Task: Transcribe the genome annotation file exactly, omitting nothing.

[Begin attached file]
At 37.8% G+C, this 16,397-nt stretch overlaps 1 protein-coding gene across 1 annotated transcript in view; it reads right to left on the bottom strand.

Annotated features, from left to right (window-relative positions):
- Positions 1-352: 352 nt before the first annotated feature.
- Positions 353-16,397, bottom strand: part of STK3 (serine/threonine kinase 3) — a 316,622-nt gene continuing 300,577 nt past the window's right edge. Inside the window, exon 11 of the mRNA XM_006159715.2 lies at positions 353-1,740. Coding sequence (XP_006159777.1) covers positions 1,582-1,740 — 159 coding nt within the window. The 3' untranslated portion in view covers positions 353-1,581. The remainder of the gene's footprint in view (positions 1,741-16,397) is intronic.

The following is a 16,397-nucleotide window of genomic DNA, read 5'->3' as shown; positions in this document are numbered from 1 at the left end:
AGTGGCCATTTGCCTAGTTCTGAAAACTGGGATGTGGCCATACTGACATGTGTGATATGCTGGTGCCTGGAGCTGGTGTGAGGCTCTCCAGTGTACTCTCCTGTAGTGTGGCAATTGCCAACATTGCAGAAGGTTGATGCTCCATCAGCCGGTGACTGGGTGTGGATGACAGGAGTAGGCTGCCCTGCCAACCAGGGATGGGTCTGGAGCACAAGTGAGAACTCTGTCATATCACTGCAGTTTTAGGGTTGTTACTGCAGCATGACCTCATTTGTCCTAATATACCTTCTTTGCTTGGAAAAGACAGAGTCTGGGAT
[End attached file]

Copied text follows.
At 37.8% G+C, this 16,397-nt stretch overlaps 1 protein-coding gene across 1 annotated transcript in view; it reads right to left on the bottom strand.

Annotated features, from left to right (window-relative positions):
- Positions 1-352: 352 nt before the first annotated feature.
- Positions 353-16,397, bottom strand: part of STK3 (serine/threonine kinase 3) — a 316,622-nt gene continuing 300,577 nt past the window's right edge. Inside the window, exon 11 of the mRNA XM_006159715.2 lies at positions 353-1,740. Coding sequence (XP_006159777.1) covers positions 1,582-1,740 — 159 coding nt within the window. The 3' untranslated portion in view covers positions 353-1,581. The remainder of the gene's footprint in view (positions 1,741-16,397) is intronic.

The following is a 16,397-nucleotide window of genomic DNA, read 5'->3' as shown; positions in this document are numbered from 1 at the left end:
AGTGGCCATTTGCCTAGTTCTGAAAACTGGGATGTGGCCATACTGACATGTGTGATATGCTGGTGCCTGGAGCTGGTGTGAGGCTCTCCAGTGTACTCTCCTGTAGTGTGGCAATTGCCAACATTGCAGAAGGTTGATGCTCCATCAGCCGGTGACTGGGTGTGGATGACAGGAGTAGGCTGCCCTGCCAACCAGGGATGGGTCTGGAGCACAAGTGAGAACTCTGTCATATCACTGCAGTTTTAGGGTTGTTACTGCAGCATGACCTCATTTGTCCTAATATACCTTCTTTGCTTGGAAAAGACAGAGTCTGGGAT